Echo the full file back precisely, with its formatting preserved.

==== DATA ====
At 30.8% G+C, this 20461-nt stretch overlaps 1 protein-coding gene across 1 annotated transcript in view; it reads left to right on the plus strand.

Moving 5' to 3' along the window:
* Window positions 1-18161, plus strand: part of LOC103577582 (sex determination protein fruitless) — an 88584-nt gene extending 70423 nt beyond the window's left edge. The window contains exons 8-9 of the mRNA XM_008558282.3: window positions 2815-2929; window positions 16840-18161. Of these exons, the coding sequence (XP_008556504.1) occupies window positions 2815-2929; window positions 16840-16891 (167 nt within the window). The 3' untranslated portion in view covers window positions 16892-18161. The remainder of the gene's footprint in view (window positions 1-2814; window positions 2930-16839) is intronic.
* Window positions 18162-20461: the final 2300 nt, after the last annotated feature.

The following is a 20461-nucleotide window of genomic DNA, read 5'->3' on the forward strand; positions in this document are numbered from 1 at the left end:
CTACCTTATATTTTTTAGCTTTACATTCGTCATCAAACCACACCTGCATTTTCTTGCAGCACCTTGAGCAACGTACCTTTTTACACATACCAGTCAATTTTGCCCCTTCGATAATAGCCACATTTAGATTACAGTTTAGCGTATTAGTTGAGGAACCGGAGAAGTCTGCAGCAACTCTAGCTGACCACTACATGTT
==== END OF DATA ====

At 30.8% G+C, this 20461-nt stretch overlaps 1 protein-coding gene across 1 annotated transcript in view; it reads left to right on the plus strand.

Moving 5' to 3' along the window:
* Window positions 1-18161, plus strand: part of LOC103577582 (sex determination protein fruitless) — an 88584-nt gene extending 70423 nt beyond the window's left edge. The window contains exons 8-9 of the mRNA XM_008558282.3: window positions 2815-2929; window positions 16840-18161. Of these exons, the coding sequence (XP_008556504.1) occupies window positions 2815-2929; window positions 16840-16891 (167 nt within the window). The 3' untranslated portion in view covers window positions 16892-18161. The remainder of the gene's footprint in view (window positions 1-2814; window positions 2930-16839) is intronic.
* Window positions 18162-20461: the final 2300 nt, after the last annotated feature.

The following is a 20461-nucleotide window of genomic DNA, read 5'->3' on the forward strand; positions in this document are numbered from 1 at the left end:
CTACCTTATATTTTTTAGCTTTACATTCGTCATCAAACCACACCTGCATTTTCTTGCAGCACCTTGAGCAACGTACCTTTTTACACATACCAGTCAATTTTGCCCCTTCGATAATAGCCACATTTAGATTACAGTTTAGCGTATTAGTTGAGGAACCGGAGAAGTCTGCAGCAACTCTAGCTGACCACTACATGTT